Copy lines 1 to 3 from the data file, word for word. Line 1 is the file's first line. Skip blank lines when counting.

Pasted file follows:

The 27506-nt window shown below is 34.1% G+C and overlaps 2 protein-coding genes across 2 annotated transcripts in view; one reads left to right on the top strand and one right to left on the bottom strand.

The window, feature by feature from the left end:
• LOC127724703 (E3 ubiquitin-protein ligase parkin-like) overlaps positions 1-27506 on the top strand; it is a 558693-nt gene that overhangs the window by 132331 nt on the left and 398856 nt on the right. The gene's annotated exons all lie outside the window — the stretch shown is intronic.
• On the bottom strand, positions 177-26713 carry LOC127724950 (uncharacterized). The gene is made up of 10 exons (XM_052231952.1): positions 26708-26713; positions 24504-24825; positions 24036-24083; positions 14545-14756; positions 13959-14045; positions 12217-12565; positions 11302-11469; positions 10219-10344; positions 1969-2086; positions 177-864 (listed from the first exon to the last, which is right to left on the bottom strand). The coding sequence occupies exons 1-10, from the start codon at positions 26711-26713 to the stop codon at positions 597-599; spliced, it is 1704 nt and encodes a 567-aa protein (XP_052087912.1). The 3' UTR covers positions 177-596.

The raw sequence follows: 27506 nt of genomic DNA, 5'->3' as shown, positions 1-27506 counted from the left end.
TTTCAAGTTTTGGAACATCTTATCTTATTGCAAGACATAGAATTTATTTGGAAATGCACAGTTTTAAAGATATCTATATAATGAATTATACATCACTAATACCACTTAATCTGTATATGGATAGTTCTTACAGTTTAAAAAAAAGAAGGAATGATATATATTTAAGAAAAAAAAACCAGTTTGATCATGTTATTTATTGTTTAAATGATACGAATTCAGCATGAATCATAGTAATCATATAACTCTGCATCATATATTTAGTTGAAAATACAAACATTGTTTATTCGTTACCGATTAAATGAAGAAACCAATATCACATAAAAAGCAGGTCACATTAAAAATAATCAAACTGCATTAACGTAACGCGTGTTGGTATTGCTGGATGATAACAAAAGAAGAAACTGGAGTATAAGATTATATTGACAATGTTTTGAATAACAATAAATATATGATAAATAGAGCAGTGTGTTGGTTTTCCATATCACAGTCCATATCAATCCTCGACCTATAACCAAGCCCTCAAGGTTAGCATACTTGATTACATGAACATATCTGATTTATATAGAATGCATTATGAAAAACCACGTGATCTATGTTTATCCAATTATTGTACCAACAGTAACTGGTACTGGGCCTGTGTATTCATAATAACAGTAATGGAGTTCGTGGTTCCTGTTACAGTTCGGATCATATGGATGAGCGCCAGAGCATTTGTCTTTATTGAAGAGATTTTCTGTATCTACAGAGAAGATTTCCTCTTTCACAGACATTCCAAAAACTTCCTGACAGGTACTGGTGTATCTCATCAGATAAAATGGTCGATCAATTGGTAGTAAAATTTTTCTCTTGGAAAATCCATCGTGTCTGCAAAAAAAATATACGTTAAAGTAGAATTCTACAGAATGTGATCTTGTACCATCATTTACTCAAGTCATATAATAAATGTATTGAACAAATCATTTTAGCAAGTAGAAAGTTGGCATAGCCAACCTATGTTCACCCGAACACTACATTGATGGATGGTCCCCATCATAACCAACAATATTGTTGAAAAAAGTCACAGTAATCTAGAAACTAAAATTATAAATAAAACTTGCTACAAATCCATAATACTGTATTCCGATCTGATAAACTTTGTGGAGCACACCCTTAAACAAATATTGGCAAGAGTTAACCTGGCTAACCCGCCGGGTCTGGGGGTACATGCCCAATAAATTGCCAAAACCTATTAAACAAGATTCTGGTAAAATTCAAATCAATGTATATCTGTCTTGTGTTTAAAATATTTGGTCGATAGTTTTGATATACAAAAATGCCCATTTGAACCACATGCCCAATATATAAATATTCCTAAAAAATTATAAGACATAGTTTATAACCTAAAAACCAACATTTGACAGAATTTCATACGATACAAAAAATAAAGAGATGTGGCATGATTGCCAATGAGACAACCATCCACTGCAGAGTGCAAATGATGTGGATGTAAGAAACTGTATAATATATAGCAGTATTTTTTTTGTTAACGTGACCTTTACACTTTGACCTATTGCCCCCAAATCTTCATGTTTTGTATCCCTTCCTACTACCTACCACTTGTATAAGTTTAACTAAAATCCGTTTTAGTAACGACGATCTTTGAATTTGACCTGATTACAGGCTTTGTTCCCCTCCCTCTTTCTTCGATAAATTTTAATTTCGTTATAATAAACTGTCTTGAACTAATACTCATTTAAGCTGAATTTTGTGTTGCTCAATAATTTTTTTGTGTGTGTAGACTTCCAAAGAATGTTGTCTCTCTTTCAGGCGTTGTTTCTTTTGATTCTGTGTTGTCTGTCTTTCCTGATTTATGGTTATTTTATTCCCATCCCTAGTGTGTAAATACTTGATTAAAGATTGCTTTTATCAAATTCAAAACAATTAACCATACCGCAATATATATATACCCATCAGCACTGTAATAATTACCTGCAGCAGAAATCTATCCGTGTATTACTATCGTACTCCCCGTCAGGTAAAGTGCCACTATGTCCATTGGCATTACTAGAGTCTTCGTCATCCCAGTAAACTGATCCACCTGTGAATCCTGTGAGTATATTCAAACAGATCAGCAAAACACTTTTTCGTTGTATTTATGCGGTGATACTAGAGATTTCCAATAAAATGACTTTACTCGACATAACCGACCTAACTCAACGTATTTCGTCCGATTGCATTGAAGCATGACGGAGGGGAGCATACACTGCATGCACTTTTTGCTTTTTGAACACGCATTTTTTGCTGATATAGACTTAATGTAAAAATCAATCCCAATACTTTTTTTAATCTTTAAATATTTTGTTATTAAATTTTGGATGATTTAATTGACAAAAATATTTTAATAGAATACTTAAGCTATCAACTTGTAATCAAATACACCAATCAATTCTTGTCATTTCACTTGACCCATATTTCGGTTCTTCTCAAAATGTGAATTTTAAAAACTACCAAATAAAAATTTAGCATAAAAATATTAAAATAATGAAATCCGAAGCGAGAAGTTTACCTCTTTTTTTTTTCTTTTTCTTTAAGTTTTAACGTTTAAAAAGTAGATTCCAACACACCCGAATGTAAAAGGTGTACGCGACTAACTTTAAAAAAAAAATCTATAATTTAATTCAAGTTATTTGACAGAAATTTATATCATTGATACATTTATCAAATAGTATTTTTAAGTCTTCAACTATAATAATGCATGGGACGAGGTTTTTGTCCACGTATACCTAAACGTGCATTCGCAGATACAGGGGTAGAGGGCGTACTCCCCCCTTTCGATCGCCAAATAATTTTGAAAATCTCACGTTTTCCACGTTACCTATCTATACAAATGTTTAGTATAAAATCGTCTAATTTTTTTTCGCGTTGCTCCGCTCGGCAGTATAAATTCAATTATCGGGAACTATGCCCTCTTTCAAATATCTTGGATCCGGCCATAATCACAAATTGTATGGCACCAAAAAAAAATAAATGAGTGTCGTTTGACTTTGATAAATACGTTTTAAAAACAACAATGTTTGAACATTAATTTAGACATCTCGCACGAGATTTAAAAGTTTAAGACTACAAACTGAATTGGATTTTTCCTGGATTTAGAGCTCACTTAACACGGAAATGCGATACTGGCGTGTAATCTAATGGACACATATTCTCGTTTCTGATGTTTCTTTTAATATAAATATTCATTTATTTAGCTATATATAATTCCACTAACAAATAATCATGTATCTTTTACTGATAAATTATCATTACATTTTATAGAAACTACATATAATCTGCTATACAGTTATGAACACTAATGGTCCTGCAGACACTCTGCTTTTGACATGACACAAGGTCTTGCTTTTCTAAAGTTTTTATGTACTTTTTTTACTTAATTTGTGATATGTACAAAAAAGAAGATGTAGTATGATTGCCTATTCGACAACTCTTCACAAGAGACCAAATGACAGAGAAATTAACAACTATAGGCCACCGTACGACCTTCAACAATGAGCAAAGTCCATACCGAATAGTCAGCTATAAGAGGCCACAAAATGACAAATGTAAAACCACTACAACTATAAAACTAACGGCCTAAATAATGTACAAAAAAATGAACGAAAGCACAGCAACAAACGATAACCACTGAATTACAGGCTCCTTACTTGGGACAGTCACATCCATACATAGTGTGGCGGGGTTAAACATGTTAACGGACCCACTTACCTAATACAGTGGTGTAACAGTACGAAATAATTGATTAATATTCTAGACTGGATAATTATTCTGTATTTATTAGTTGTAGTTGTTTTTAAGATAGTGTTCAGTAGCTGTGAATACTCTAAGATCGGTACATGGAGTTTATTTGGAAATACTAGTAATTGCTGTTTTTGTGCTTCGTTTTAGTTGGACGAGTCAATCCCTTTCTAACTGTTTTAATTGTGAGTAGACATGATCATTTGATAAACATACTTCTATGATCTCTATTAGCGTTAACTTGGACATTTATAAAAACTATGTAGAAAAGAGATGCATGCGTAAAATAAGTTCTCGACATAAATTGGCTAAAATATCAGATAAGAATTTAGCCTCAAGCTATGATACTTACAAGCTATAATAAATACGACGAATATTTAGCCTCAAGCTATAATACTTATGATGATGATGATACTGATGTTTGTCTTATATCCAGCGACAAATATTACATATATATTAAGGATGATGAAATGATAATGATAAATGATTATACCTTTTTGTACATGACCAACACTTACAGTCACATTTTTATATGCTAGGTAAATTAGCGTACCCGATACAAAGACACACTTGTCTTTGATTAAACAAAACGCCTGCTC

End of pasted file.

The 27506-nt window shown below is 34.1% G+C and overlaps 2 protein-coding genes across 2 annotated transcripts in view; one reads left to right on the top strand and one right to left on the bottom strand.

The window, feature by feature from the left end:
• LOC127724703 (E3 ubiquitin-protein ligase parkin-like) overlaps positions 1-27506 on the top strand; it is a 558693-nt gene that overhangs the window by 132331 nt on the left and 398856 nt on the right. The gene's annotated exons all lie outside the window — the stretch shown is intronic.